When I first got into recruitment 3 years ago I heard stories about recruiters and their goldfish attention spans. Although this might be an exaggeration there is some truth to the statement. We work in a fast paced industry where speed is often the difference between success and failure. Candidates also need to be aware that while there is without doubt a serious shortage of quality IT professionals in NZ, they are also unlikely to be the only applicant, in the current climate we can receive up to 100 applications for certain job opportunities. So then how do you grab that recruiter’s attention and get them to pay the attention your application deserves in this short period of time? As a candidate this question may seem daunting or even unfair, but I am about to outline how you can use this exact brief window to increase your chances of securing that dream job.
For all you prospective job seekers it’s important to remember you only have a small moment to captivate the recruitment consultant’s attention. The good news is that captivating their attention is not hard when your details are presented effectively; after all it’s in the recruiter’s interests. Here are a series of techniques all candidates should implement to assist their applications.
I think a lot of the candidate market wrongly assumes that as IT recruiters we understand their technical space. It may be true that the consultant has a degree of technical knowledge and some may even have been in IT roles themselves, but I can guarantee you if your level of knowledge is only the same as the recruiters then you will be unlikely to be getting the job as the client will almost certainly need more skills than this. Therefore it’s imperative that you make the recruiters life easy and you show them what they want straight away! The easiest and most effective way to do this is with a skills matrix at the start of your CV before your commercial experience. Recruiters look for simple information that is easy to understand and if you provide this you are almost certain to have their attention for an extended period of time.
Here is a generic example of an effective skills matrix for an ASP.NET web development role
Technology Years of experience Self Rating (10 being the highest)
ASP.NET 1.0, 2.0, 3.5 6 9/10
C# 6 9/10
HTML, CSS 4 9/10
Cover letters are tricky things because a poor one can ruin your chances before they have even begun. There are a couple of ways to approach them that will add more credence to your application.
The first and most crucial thing is that you tailor the cover letter to the requirements of the role! Nothing turns a recruiter off more than a generic cover letter that really says absolutely nothing, or worse is addressed to the wrong person or refers to a different role!! You should have a standard sentence that outlines yourself but the rest of the cover letter should be a brief rundown of what you believe is your strengths in relation to the advert or position description.
• Include the cover letter at the beginning of your CV to insure it gets read
• If you can’t do it right then don’t do it at all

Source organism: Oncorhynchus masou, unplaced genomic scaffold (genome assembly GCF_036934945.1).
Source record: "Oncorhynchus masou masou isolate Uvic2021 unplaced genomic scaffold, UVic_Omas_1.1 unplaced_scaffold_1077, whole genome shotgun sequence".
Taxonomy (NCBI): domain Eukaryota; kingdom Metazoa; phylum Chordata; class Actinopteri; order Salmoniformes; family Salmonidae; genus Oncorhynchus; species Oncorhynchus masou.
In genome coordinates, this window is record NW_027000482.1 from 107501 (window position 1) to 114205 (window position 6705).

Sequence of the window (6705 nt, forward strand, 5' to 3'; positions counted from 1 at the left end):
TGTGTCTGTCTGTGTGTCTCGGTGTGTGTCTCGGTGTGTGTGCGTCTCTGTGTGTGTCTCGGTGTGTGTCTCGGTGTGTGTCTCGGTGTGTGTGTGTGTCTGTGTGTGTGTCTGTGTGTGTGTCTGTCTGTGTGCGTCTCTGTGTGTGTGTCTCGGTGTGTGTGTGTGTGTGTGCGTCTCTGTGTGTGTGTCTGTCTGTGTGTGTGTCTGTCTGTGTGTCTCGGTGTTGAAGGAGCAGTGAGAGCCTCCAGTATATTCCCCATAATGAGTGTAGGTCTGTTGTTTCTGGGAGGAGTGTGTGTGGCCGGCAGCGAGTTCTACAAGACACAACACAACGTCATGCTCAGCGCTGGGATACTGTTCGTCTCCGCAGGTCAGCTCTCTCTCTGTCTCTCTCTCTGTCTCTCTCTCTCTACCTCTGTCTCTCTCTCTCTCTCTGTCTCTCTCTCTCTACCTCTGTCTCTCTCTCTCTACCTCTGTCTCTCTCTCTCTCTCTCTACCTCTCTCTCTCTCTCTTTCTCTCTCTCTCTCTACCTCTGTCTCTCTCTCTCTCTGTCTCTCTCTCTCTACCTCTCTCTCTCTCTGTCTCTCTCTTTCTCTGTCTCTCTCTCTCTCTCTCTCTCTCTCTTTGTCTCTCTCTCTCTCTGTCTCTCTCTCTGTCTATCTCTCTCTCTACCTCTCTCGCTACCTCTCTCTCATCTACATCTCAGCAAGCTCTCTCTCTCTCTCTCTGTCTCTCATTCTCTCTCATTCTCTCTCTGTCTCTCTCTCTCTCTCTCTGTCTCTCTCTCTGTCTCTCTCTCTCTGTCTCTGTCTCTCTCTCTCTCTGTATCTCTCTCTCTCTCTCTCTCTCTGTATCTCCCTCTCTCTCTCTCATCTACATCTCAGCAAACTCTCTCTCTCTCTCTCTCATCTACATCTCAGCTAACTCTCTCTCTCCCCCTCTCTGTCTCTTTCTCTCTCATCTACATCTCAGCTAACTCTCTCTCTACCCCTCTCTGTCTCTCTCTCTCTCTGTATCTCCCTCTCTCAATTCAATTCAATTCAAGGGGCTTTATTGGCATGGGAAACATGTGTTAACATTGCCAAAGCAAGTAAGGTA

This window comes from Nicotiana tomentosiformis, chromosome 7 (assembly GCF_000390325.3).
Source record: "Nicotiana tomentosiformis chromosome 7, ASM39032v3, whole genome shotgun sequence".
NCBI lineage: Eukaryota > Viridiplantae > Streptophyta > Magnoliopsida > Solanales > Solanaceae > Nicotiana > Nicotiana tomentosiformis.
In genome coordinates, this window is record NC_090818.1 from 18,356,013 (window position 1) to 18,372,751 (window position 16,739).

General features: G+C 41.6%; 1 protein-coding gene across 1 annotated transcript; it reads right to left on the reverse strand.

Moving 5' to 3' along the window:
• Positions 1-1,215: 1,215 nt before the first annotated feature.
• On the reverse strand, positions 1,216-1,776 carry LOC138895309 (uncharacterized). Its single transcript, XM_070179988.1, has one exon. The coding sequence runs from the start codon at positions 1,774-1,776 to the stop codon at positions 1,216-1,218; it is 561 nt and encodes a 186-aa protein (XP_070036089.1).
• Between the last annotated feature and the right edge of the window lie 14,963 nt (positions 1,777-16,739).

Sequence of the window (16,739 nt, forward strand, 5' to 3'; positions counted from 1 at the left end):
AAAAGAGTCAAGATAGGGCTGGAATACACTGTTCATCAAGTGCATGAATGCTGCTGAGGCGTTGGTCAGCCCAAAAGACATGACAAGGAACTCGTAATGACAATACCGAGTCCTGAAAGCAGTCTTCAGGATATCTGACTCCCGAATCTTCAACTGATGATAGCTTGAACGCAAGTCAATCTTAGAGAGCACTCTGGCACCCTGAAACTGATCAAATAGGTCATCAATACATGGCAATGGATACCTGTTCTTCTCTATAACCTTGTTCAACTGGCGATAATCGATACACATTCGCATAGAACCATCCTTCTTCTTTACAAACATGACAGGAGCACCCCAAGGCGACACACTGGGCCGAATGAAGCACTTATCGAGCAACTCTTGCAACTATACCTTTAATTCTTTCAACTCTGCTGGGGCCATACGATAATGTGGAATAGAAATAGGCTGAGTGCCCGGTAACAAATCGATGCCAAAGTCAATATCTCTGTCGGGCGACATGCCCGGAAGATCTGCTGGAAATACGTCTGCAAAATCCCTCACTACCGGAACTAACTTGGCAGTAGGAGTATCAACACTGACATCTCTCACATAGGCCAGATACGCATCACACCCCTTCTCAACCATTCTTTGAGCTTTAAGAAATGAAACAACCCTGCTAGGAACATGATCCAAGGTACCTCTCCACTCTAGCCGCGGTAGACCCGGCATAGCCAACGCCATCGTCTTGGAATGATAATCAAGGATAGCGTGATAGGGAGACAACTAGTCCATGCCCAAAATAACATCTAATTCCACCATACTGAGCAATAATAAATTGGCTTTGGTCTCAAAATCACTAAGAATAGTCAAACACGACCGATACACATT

As a recruiter I appreciate the power of a phone call over email better than most. I actually wouldn’t have got my current role with AbsoluteIT if I hadn’t followed up my application with a phone call. I constantly hear complaints from friends and candidates in the IT industry about the lack of any response from recruitment agencies to their applications and this is often demoralising. We at absoluteIT have a service level agreement that we will respond to every application within 48 hours so I believe that is the line in the sand. I would encourage more candidates to follow up their applications with a phone call if they have not had any form of response from the agency within this period.
A well timed phone call to follow up can often help your application rather than impede it, but the key is to be prepared! When you call the agency make sure you are clear on what role you are following up on and which consultant the role lies with. Although this might seem like common sense I receive numerous phone calls from candidates who can’t even remember what the role was they were applying for which immediately creates a bad impression. You should also be clear about what message you are looking to convey to the consultant. You should aim to be concise and avoid any ramble. A clear and confident phone will almost always move your application in the right direction and help you avoid all that frustration you feel when you don’t receive any response from the agency.
See it as a partnership, as I mentioned earlier it’s in the recruiters interest to find the best people for his/her client, so think of it as an opportunity to develop a relationship with the recruiter which will help them to present you to the client. Even if not successful with the first opportunity this will help with subsequent roles.
So in summary a well written CV with a skills summary at the start, a brief and relevant cover letter and a prepared phone call to follow up your application and uncover more detail on the role and recruitment process will all aid your application and help the recruiter to give the attention your application deserves.